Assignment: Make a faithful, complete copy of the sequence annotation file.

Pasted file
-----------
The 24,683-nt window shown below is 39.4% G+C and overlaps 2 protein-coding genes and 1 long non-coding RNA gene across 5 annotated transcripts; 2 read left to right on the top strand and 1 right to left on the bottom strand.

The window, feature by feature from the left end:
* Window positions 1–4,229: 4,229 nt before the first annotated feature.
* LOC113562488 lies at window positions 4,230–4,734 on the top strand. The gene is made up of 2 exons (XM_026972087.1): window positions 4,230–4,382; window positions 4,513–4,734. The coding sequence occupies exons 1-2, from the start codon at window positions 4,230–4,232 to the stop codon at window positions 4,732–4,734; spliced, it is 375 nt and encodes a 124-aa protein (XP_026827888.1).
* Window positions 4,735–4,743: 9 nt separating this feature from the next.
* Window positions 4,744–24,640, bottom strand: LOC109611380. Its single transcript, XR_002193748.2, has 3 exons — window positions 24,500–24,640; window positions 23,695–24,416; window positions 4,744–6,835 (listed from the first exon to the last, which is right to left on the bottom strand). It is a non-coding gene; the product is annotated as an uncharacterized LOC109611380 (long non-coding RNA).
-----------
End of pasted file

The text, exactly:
The 24,683-nt window shown below is 39.4% G+C and overlaps 2 protein-coding genes and 1 long non-coding RNA gene across 5 annotated transcripts; 2 read left to right on the top strand and 1 right to left on the bottom strand.

The window, feature by feature from the left end:
* Window positions 1–4,229: 4,229 nt before the first annotated feature.
* LOC113562488 lies at window positions 4,230–4,734 on the top strand. The gene is made up of 2 exons (XM_026972087.1): window positions 4,230–4,382; window positions 4,513–4,734. The coding sequence occupies exons 1-2, from the start codon at window positions 4,230–4,232 to the stop codon at window positions 4,732–4,734; spliced, it is 375 nt and encodes a 124-aa protein (XP_026827888.1).
* Window positions 4,735–4,743: 9 nt separating this feature from the next.
* Window positions 4,744–24,640, bottom strand: LOC109611380. Its single transcript, XR_002193748.2, has 3 exons — window positions 24,500–24,640; window positions 23,695–24,416; window positions 4,744–6,835 (listed from the first exon to the last, which is right to left on the bottom strand). It is a non-coding gene; the product is annotated as an uncharacterized LOC109611380 (long non-coding RNA).